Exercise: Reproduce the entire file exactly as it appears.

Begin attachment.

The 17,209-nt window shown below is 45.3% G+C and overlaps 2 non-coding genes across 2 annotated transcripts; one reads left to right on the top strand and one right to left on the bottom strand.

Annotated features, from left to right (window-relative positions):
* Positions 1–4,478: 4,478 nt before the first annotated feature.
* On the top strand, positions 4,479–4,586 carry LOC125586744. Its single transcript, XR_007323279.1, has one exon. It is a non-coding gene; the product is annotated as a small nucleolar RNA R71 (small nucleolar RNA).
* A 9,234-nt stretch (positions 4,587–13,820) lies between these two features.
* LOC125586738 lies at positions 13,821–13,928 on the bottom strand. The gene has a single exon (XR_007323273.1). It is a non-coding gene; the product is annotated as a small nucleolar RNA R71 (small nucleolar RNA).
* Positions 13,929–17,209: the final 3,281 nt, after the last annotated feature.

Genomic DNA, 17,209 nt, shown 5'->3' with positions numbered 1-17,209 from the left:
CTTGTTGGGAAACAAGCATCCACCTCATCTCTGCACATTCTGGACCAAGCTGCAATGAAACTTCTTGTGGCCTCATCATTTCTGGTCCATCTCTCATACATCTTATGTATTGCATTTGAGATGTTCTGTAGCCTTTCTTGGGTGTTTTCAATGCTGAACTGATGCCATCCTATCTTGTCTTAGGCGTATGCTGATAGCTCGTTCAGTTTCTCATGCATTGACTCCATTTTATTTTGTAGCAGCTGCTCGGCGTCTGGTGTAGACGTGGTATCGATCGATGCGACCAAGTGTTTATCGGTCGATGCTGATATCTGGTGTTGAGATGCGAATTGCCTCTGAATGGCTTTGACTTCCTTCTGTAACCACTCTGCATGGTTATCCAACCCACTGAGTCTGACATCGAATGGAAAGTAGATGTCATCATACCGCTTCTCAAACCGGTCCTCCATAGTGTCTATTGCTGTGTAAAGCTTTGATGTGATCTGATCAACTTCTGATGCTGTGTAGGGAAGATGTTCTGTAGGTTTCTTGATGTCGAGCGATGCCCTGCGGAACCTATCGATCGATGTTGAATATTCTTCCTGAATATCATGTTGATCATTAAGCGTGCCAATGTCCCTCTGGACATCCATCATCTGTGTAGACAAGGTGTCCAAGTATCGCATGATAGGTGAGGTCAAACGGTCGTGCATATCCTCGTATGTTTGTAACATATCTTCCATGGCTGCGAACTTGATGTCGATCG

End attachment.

The 17,209-nt window shown below is 45.3% G+C and overlaps 2 non-coding genes across 2 annotated transcripts; one reads left to right on the top strand and one right to left on the bottom strand.

Annotated features, from left to right (window-relative positions):
* Positions 1–4,478: 4,478 nt before the first annotated feature.
* On the top strand, positions 4,479–4,586 carry LOC125586744. Its single transcript, XR_007323279.1, has one exon. It is a non-coding gene; the product is annotated as a small nucleolar RNA R71 (small nucleolar RNA).
* A 9,234-nt stretch (positions 4,587–13,820) lies between these two features.
* LOC125586738 lies at positions 13,821–13,928 on the bottom strand. The gene has a single exon (XR_007323273.1). It is a non-coding gene; the product is annotated as a small nucleolar RNA R71 (small nucleolar RNA).
* Positions 13,929–17,209: the final 3,281 nt, after the last annotated feature.

Genomic DNA, 17,209 nt, shown 5'->3' with positions numbered 1-17,209 from the left:
CTTGTTGGGAAACAAGCATCCACCTCATCTCTGCACATTCTGGACCAAGCTGCAATGAAACTTCTTGTGGCCTCATCATTTCTGGTCCATCTCTCATACATCTTATGTATTGCATTTGAGATGTTCTGTAGCCTTTCTTGGGTGTTTTCAATGCTGAACTGATGCCATCCTATCTTGTCTTAGGCGTATGCTGATAGCTCGTTCAGTTTCTCATGCATTGACTCCATTTTATTTTGTAGCAGCTGCTCGGCGTCTGGTGTAGACGTGGTATCGATCGATGCGACCAAGTGTTTATCGGTCGATGCTGATATCTGGTGTTGAGATGCGAATTGCCTCTGAATGGCTTTGACTTCCTTCTGTAACCACTCTGCATGGTTATCCAACCCACTGAGTCTGACATCGAATGGAAAGTAGATGTCATCATACCGCTTCTCAAACCGGTCCTCCATAGTGTCTATTGCTGTGTAAAGCTTTGATGTGATCTGATCAACTTCTGATGCTGTGTAGGGAAGATGTTCTGTAGGTTTCTTGATGTCGAGCGATGCCCTGCGGAACCTATCGATCGATGTTGAATATTCTTCCTGAATATCATGTTGATCATTAAGCGTGCCAATGTCCCTCTGGACATCCATCATCTGTGTAGACAAGGTGTCCAAGTATCGCATGATAGGTGAGGTCAAACGGTCGTGCATATCCTCGTATGTTTGTAACATATCTTCCATGGCTGCGAACTTGATGTCGATCG